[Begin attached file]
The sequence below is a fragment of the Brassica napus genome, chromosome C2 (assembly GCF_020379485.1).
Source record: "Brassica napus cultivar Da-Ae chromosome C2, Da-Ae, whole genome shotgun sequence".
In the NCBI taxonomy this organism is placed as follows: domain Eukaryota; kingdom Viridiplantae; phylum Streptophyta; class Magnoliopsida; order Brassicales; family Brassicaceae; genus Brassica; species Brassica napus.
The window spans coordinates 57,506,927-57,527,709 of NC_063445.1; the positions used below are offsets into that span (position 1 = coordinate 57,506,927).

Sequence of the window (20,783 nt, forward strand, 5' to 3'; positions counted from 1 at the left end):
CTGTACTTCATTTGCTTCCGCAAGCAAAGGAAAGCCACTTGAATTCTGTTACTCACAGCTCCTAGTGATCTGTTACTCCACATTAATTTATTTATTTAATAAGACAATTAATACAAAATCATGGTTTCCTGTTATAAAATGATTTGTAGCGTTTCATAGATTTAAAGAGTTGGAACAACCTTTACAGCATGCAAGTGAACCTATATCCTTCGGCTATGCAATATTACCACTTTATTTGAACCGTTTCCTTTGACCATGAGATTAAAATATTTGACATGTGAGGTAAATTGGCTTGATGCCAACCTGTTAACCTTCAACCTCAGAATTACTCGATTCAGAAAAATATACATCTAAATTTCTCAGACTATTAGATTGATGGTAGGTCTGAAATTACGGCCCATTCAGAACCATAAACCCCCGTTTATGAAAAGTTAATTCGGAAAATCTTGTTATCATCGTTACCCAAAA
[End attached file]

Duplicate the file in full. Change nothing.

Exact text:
The sequence below is a fragment of the Brassica napus genome, chromosome C2 (assembly GCF_020379485.1).
Source record: "Brassica napus cultivar Da-Ae chromosome C2, Da-Ae, whole genome shotgun sequence".
In the NCBI taxonomy this organism is placed as follows: domain Eukaryota; kingdom Viridiplantae; phylum Streptophyta; class Magnoliopsida; order Brassicales; family Brassicaceae; genus Brassica; species Brassica napus.
The window spans coordinates 57,506,927-57,527,709 of NC_063445.1; the positions used below are offsets into that span (position 1 = coordinate 57,506,927).

Sequence of the window (20,783 nt, forward strand, 5' to 3'; positions counted from 1 at the left end):
CTGTACTTCATTTGCTTCCGCAAGCAAAGGAAAGCCACTTGAATTCTGTTACTCACAGCTCCTAGTGATCTGTTACTCCACATTAATTTATTTATTTAATAAGACAATTAATACAAAATCATGGTTTCCTGTTATAAAATGATTTGTAGCGTTTCATAGATTTAAAGAGTTGGAACAACCTTTACAGCATGCAAGTGAACCTATATCCTTCGGCTATGCAATATTACCACTTTATTTGAACCGTTTCCTTTGACCATGAGATTAAAATATTTGACATGTGAGGTAAATTGGCTTGATGCCAACCTGTTAACCTTCAACCTCAGAATTACTCGATTCAGAAAAATATACATCTAAATTTCTCAGACTATTAGATTGATGGTAGGTCTGAAATTACGGCCCATTCAGAACCATAAACCCCCGTTTATGAAAAGTTAATTCGGAAAATCTTGTTATCATCGTTACCCAAAA